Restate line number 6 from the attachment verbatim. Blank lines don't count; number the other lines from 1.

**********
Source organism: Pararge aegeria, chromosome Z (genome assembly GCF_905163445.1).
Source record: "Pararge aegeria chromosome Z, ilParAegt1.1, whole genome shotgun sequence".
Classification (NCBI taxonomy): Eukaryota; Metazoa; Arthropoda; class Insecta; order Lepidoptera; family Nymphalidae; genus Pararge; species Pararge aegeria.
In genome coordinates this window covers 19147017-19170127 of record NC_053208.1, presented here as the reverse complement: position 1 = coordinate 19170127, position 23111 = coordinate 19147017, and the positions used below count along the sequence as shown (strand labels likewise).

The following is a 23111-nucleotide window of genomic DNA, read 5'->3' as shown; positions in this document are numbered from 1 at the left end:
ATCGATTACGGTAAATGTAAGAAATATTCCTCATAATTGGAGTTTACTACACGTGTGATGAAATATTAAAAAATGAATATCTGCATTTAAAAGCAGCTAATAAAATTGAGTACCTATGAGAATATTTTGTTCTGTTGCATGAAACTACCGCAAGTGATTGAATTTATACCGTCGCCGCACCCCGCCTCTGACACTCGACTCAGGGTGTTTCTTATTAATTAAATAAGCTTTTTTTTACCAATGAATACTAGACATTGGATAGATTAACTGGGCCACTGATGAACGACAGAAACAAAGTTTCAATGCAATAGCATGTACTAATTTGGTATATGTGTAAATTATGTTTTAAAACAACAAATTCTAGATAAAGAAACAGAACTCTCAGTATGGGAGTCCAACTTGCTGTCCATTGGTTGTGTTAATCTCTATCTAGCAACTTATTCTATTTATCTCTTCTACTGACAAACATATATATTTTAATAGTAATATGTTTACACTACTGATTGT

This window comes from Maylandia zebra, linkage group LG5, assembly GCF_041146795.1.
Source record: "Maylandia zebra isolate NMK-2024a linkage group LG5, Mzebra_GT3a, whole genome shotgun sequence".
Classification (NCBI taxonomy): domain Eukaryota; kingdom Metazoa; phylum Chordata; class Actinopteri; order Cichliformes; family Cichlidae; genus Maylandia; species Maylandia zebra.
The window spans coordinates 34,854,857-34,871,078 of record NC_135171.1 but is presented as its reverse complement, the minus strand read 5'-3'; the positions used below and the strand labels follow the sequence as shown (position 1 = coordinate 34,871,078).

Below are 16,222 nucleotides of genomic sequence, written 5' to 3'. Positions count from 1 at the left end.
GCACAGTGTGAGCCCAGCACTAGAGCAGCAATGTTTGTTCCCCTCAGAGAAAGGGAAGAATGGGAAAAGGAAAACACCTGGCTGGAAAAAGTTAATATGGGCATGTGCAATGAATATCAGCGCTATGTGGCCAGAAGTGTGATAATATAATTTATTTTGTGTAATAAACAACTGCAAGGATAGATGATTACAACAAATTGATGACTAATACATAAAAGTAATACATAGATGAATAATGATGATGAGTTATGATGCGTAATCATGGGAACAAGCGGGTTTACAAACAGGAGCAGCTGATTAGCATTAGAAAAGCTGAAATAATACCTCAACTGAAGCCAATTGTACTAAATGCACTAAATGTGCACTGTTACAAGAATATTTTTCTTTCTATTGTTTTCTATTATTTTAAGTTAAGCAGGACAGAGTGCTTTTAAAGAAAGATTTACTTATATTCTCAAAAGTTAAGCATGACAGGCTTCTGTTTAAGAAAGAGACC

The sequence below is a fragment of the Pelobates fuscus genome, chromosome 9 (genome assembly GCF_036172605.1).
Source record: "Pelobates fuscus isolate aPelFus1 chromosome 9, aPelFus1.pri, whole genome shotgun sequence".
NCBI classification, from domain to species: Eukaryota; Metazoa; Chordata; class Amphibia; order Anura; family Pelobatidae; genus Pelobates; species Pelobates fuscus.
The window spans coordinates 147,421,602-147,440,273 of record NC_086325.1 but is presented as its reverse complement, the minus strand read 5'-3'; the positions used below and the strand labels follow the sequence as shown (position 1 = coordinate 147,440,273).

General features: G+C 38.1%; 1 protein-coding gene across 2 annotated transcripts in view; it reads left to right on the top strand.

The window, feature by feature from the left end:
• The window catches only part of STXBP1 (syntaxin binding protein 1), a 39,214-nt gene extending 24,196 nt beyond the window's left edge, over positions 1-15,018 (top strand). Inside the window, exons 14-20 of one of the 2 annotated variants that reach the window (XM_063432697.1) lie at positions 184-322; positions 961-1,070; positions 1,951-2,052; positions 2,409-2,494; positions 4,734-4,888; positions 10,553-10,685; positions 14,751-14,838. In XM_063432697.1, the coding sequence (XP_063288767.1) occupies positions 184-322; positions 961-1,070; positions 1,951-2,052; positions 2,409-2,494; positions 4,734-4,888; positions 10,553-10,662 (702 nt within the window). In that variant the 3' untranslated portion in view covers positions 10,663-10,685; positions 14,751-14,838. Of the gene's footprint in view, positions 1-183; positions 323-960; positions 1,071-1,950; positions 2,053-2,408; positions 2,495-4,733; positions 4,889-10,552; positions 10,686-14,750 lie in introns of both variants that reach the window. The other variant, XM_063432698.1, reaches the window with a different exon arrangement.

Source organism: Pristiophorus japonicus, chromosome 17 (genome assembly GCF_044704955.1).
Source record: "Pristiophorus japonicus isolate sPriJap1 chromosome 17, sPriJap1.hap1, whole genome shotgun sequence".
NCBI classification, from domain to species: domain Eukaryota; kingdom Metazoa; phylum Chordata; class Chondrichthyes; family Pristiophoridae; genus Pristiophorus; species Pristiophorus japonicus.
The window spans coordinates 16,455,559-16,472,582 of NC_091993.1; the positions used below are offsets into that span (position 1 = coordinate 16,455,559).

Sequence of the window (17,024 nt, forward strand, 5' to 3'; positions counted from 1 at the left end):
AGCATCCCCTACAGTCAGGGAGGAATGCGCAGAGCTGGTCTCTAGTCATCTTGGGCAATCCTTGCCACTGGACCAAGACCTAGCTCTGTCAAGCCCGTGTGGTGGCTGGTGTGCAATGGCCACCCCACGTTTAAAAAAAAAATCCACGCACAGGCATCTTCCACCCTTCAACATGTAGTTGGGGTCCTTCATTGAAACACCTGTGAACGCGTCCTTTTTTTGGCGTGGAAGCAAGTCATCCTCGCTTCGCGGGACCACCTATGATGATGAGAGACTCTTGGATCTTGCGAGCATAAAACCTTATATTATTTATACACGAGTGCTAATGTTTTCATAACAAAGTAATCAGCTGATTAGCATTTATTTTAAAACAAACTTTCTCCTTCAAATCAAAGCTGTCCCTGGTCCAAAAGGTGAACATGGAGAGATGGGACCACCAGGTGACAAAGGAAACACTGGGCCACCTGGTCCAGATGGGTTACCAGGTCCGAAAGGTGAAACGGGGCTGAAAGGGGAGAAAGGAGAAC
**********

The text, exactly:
ATCGATTACGGTAAATGTAAGAAATATTCCTCATAATTGGAGTTTACTACACGTGTGATGAAATATTAAAAAATGAATATCTGCATTTAAAAGCAGCTAATAAAATTGAGTACCTATGAGAATATTTTGTTCTGTTGCATGAAACTACCGCAAGTGATTGAATTTATACCGTCGCCGCACCCCGCCTCTGACACTCGACTCAGGGTGTTTCTTATTAATTAAATAAGCTTTTTTTTACCAATGAATACTAGACATTGGATAGATTAACTGGGCCACTGATGAACGACAGAAACAAAGTTTCAATGCAATAGCATGTACTAATTTGGTATATGTGTAAATTATGTTTTAAAACAACAAATTCTAGATAAAGAAACAGAACTCTCAGTATGGGAGTCCAACTTGCTGTCCATTGGTTGTGTTAATCTCTATCTAGCAACTTATTCTATTTATCTCTTCTACTGACAAACATATATATTTTAATAGTAATATGTTTACACTACTGATTGT